- Author: Daniel Downey
- Date: November 8, 2020
Senior Quest Designer Patrick Mills was recently interviewed by Collider.com, and the interview had quite a few interesting tidbits about the (hopefully) soon to be released Cyberpunk 2077. Mills shared where a lot of the inspiration for CP2077 came from, and spoke about the challenges of creating the kind of story-driven experience they are aiming for. Mills also spoke about player choice, and on CDPR’s DLC plans for CP2077.
Night City Inspo
The ambiance of Cyberpunk 2077‘s Night City is arguably one of the game’s biggest selling points, and the game’s creators have drawn from a wide variety of source material in recreating the TTRPG’s dangerous dystopian metropolis. Some were fairly obvious cyberpunk classics, but others may surprise you. Ridley Scott’s Blade Runner was mentioned first and foremost in the interview, but Mills gave the little-known “noir-musical” Streets of Fire even more credit for influencing the original Cyberpunk 2020 TTRPG. We checked out the trailer for Streets, and it looks like something worth putting on your watch list — assuming 50’s rock-and-roll, Willem Dafoe, and noir are your thing.
In the interview, Mills actually credits noir in general as a bigger influence on the development of Cyberpunk 2077 than Science Fiction, which isn’t too surprising when you consider the overall vibe of Night City; the game may be set in the future, but Cyberpunk 2077 is ultimately a dark, gritty crime game before it is a Sci-Fi game.
Anyone who’s seen the 1970 film The Warriors probably find Night City’s gangs, with their propensity for dressing alike and spray painting their name everywhere, to be familiar. The gangs from the novel Neuromancer and the ’95 film Johnny Mnemonic are also credited as sources of inspiration. Additional unsurprising inspirations include the Japanese animated films Akira and Ghost in the Shell, with one set piece in Cyberpunk 2077 even being an explicit reference to Ghost in the Shell 2: Innocence.
Mills was quick to give credit where it was due, however, and pointed out that the pen-and-paper role-playing game Cyberpunk 2020 — first released in 1988 — was the main source of material for CP2077.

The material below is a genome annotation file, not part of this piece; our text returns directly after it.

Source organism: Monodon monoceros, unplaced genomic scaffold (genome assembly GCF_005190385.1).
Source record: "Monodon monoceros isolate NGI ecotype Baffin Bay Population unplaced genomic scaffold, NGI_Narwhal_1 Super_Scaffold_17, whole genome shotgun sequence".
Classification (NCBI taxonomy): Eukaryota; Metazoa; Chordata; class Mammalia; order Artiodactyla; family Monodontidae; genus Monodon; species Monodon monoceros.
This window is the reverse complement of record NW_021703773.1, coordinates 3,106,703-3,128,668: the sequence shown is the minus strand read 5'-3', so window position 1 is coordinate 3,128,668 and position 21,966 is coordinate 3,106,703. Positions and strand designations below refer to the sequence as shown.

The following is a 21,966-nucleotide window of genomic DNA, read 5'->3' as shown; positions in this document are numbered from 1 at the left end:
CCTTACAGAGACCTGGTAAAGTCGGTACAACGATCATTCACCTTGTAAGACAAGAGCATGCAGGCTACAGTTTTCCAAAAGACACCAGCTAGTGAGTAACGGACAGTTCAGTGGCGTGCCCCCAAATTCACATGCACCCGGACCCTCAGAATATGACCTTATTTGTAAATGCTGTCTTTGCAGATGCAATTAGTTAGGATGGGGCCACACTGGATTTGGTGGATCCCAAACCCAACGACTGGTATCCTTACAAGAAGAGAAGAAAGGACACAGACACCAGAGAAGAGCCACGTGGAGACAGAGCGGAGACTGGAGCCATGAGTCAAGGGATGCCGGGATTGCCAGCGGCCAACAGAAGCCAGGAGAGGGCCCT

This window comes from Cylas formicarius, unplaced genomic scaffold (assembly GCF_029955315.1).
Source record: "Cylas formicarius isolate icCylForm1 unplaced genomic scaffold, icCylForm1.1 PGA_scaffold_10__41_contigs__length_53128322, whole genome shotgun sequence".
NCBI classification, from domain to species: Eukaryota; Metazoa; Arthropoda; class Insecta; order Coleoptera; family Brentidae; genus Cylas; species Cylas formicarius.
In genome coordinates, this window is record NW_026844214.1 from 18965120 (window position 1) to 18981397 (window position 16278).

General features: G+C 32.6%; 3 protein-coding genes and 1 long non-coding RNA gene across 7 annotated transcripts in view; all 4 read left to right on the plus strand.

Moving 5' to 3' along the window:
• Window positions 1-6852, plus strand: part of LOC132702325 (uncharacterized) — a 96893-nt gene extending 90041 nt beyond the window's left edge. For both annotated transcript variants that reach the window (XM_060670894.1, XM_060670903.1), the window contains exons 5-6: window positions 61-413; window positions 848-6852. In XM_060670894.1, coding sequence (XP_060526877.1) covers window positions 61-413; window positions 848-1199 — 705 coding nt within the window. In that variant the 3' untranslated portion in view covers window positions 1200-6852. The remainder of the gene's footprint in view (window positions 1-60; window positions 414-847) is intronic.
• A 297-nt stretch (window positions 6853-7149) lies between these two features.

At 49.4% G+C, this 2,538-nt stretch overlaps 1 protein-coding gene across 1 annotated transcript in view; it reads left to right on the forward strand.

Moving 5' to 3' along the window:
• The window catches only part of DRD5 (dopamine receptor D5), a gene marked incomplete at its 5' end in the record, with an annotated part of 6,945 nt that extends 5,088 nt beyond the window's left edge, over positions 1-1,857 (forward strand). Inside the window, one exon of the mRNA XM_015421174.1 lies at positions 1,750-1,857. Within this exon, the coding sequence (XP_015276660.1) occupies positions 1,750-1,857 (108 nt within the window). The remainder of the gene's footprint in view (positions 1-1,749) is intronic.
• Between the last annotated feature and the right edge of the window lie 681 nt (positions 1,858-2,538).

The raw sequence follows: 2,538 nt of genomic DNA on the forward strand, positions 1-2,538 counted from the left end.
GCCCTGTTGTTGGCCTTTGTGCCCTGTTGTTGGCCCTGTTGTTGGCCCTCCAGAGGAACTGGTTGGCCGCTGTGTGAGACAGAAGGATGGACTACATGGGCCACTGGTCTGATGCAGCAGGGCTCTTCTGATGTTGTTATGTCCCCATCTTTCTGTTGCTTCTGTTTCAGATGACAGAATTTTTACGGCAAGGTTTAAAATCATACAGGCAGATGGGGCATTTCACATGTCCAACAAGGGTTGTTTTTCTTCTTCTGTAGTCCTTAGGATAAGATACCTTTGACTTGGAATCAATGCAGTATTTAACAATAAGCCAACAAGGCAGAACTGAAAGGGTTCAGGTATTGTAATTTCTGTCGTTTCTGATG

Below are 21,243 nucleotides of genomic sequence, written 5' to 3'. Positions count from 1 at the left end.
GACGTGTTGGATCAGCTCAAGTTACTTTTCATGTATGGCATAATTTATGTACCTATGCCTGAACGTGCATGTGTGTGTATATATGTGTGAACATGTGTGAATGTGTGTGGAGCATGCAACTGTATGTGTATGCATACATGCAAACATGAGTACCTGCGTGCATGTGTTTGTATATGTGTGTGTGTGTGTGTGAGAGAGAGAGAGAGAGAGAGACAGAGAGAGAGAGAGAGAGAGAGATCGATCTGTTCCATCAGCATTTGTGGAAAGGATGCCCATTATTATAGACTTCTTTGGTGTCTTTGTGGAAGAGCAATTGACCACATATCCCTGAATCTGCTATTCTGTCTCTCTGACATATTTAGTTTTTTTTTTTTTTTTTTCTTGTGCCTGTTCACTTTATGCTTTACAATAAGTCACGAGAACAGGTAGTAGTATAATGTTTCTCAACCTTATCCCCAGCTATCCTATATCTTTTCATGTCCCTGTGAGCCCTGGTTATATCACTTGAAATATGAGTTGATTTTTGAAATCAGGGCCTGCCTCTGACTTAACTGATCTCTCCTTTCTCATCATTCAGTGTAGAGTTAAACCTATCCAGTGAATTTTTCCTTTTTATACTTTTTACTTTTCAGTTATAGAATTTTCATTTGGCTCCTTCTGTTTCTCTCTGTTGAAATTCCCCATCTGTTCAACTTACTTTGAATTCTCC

Quests and Player Choice in Cyberpunk 2077
We’ve learned in previous interviews that the way you end missions, even sidequests, can have a dramatic impact on the main storyline. Patrick Mills confirmed this in the interview, and talked a bit about what sets CD Projekt Red games apart from other open-world games:
…we aim to give the player a deep, personal story with extremely high quality while combining that with a compelling open world and believable activities that don’t spoil the narrative content or waste the player’s time.
A lofty goal, but considering that the mini-game Gwent turned into its own full fledged game, CDPR has proven they can make deep, meaningful content outside the main narrative. Mills admitted that doing so was “complex and difficult”, but here at Nightcity.gg we have faith that they’ll pull it off.
Those of you who never fast traveled in Skyrim should be pleased to learn that the player can ignore the main quest indefinitely, and will be able to level their character simply by exploring Night City, participating in side quests and other activities.
Cyberpunk 2077 DLC Confirmed
The Witcher 3‘s Blood and Wine DLC has been lauded as one of the greatest DLCs ever made, and Mills told the Collider staff that we can expect something similar for Cyberpunk 2077. With the game’s release pushed back once more, any DLC feels a long way away, but it is still exciting news. Considering the sheer size of Night City, it is easy to imagine that there’s lots of Night City that will potentially be left unexplored by the main game. There’s also the possibility that CP2077‘s DLC doesn’t take place in Night City at all.
For better or for worse, CD Projekt Red continues to be transparent and open with their work on Cyberpunk 2077, and the interview with Senior Quest Designer Patrick Mills was no expectation. Learning where designers get their ideas is always interesting, and it’s also a great way to find something new to read or watch. While you wait for December 10th, you could kill some time by checking out some of the books and movies that inspired the CDPR developers!
How are you going to handle the wait until December 10th? Let us know in the comments!